HD Learning: Local Dimming, and what is it?

November 5, 2010 by  

Here’s some knowledge regarding HDTV and local dimming. What is it really and how does it benefit HDTV performance? Here you go, a condensed lesson courtesy of Engadget HD:

One thing that makes covering LCD TVs so interesting is that the technology is always advancing and one innovation that might be the biggest in LCDs yet, is local dimming. But you’re probably wondering, what is it exactly? Well in non-edgelit LED LCDs TV, there’s an array of LED lights behind the liquid crystal pixels, and local dimming is when sections of the LED array are turned off or dimmed to help produce the deep blacks — like Kuro deep. But while this tech can produce very deep blacks and fantastic contrast, there’s a catch, it also create an artifact referred to as a halo around bright objects. Of course we don’t exactly watch movies with flash lights or star fields every night, and dark scenes that expose the artifact caused by local dimming (we have to point out that cameras can sometimes make it more drastic than it appears in reality). So while we wouldn’t buy an LCD without local dimming, there’s still a lot to look forward to in the next generation when the dimming is sure to become more local, and thus the artifact will be minimized.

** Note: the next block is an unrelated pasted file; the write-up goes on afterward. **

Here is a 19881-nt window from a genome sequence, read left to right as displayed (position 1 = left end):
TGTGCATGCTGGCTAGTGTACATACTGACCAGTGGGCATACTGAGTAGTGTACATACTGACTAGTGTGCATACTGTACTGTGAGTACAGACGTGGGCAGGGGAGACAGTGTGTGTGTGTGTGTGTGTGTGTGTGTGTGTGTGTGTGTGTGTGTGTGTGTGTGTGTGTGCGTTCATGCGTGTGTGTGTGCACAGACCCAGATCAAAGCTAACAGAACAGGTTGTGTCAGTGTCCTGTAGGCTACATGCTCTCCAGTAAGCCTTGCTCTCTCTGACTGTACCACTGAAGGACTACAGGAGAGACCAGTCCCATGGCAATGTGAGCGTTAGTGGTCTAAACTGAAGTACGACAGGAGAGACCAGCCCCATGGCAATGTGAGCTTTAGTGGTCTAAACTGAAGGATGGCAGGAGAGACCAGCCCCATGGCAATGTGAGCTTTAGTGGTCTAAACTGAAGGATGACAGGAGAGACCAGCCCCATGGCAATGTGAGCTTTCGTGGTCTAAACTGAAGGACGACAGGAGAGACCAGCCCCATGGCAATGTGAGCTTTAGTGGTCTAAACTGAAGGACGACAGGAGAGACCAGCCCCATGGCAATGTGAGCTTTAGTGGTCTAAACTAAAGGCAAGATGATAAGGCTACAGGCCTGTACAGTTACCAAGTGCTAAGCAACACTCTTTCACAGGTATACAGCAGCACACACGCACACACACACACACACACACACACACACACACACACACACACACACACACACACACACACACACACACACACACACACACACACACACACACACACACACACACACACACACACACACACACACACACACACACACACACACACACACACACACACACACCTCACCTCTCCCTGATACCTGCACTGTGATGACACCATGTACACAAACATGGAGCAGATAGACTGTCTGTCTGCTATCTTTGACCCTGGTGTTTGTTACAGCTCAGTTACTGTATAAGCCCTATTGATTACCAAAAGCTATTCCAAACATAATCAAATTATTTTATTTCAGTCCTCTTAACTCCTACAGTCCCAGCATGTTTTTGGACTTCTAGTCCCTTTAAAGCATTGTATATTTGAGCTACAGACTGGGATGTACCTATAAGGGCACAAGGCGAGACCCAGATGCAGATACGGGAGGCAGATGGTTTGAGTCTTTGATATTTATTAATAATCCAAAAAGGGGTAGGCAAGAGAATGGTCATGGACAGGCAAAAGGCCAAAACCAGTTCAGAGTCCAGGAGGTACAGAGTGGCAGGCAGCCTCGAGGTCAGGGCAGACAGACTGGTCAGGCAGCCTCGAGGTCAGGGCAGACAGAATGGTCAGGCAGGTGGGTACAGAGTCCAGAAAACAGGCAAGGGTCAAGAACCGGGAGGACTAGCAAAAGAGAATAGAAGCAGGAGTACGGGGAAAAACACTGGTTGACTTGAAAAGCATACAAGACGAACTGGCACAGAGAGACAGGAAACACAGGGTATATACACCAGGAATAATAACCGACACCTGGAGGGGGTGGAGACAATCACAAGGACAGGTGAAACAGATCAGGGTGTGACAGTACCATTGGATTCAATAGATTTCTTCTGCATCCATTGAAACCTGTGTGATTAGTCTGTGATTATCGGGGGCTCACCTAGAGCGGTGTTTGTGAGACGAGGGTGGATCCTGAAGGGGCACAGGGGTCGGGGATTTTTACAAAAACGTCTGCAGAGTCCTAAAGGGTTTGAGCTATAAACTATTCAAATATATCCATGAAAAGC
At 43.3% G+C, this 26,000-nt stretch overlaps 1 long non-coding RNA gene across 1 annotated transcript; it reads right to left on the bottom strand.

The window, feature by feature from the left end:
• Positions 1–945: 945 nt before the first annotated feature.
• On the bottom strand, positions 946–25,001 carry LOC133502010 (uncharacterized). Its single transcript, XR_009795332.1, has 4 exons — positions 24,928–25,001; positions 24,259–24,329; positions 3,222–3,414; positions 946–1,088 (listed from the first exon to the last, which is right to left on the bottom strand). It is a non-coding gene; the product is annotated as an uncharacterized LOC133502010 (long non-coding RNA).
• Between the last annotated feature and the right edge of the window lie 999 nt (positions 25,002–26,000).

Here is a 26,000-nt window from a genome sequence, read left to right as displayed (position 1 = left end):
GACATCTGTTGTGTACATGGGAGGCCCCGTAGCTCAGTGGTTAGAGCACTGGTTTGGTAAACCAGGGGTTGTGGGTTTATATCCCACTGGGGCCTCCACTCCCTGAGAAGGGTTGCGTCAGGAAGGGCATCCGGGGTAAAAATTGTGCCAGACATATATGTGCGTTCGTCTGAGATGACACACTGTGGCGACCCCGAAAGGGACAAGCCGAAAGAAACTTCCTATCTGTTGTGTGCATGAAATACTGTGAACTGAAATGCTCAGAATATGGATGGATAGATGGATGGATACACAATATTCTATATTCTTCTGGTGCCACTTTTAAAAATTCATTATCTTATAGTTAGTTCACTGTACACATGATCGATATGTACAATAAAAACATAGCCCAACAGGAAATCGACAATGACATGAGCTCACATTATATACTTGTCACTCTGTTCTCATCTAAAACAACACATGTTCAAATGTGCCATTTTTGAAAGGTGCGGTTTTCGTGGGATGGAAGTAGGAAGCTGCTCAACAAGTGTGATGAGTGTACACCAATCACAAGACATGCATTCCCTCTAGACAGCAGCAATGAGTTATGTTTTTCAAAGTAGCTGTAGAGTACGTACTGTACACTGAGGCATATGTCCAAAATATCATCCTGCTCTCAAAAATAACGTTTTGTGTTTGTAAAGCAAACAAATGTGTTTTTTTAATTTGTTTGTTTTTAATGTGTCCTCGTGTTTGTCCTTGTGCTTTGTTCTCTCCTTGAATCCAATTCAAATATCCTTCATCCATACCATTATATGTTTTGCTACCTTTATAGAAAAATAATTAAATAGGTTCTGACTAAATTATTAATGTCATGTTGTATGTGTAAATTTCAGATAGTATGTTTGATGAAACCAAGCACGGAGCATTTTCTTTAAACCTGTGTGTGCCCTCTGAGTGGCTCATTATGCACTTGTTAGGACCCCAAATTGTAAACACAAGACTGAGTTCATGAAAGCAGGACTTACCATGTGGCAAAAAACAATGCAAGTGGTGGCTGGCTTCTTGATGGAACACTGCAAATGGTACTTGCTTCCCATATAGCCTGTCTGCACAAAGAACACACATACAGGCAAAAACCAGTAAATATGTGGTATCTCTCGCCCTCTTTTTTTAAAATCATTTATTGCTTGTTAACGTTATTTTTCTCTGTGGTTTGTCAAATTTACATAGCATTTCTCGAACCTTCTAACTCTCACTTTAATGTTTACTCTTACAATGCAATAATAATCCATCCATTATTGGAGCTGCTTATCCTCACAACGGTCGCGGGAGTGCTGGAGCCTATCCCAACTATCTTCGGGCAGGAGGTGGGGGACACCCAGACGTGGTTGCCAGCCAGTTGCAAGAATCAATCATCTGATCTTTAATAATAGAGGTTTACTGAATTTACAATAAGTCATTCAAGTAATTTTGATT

Don’t say you never learn anything here on our friendly blog, we always aim to increase the knowledge of HDTV at home and abroad.


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